So while the Chamber spent the middle part of the twentieth century bickering and licking its New Deal wounds, Big Labor ran up the score. Katz relays that when an 8 percent hike in Social Security payments was being considered, the Chamber politely suggested a more modest increase. It’s hard to remember or imagine today, but there was a time when Congress bowed before the might of the consumer lobby, and businesses panicked at word that Ralph Nader’s band of raiders had an eye on their enterprise -- a moment in time that Katz captures with the help of a “Mad Men” episode. “Roger Sterling is on the phone with a client,” Katz writes. “ ‘Oldsmobile. He wants to know if there’s any way around Nader,’ Sterling tells Pete Campbell, his hand on the mouthpiece. Responds Campbell, without hesitating: ‘There isn’t.’ ”
The president of the Chamber in those days, Ed Rust Sr., not only acknowledged Nader’s sway, but even made the argument in 1973 that business was better off because of him, that Nader and business ought to want the same things. Nader and the Chamber could agree, Rust said, on “products that work as they are supposed to, on warranties that protect the buyer at least as much as the seller, on services that genuinely serve.” It was a different kind of Chamber, but the forces that would create the new one were already bubbling. Rust lasted less than a year.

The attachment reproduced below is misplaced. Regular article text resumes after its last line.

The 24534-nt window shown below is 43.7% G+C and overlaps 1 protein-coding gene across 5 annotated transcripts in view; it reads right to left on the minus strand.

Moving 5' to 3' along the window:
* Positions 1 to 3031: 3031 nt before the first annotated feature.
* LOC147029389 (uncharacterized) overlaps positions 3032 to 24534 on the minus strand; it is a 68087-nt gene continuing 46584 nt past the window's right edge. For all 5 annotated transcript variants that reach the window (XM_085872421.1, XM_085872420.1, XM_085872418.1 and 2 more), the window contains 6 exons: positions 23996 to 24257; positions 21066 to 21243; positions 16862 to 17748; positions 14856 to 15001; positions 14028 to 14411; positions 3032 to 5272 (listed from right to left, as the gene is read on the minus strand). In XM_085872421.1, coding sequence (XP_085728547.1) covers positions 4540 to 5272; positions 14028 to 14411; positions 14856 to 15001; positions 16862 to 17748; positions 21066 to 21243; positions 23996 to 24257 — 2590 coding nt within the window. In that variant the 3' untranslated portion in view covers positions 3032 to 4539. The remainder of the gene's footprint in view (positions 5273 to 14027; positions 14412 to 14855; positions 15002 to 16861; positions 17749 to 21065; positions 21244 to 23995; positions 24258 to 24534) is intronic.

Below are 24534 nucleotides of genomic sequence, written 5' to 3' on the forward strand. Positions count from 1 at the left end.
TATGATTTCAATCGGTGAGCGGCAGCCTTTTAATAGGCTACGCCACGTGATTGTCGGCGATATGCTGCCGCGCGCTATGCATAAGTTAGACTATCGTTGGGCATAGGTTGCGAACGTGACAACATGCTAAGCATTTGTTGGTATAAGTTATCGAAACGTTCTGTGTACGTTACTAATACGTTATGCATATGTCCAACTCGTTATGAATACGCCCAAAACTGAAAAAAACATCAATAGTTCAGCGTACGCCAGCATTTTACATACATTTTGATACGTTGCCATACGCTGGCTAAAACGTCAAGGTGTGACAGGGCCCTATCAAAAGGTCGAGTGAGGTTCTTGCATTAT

For Katz, it was Tom Donohue who played the pivotal role in executing the new strategy, and she lays out just how instrumental this one man has been in shaping the Chamber and, with it, Washington politics. Donohue was right for the job because he was not a businessman. Rather, he rose up as a university fundraiser, then deputy assistant postmaster general of the United States, then a lobbyist for the trucking industry, which perfectly positioned him to understand how Washington works, shorn of any pretense about free enterprise or a “pro-business climate.” For Donohue, the climate is irrelevant. What matters is who’s paying the Chamber, and what they want for it.
Some critics of the Chamber have argued that its efforts have largely backfired because the top priorities of business -- infrastructure investment, comprehensive immigration reform, and a stable business climate not shaken by random threats of debt default and government shutdowns -- have been foiled by the very conservative element of the GOP it helped fuel in 2010. But that assumes the Chamber cares about the overall business climate; instead, with its nihilistic approach to politics and the economy, the Chamber can fail only if its particular project fails. And in the event that happens, it’s really a failure only if the Chamber manages to get blamed and loses clients as a result.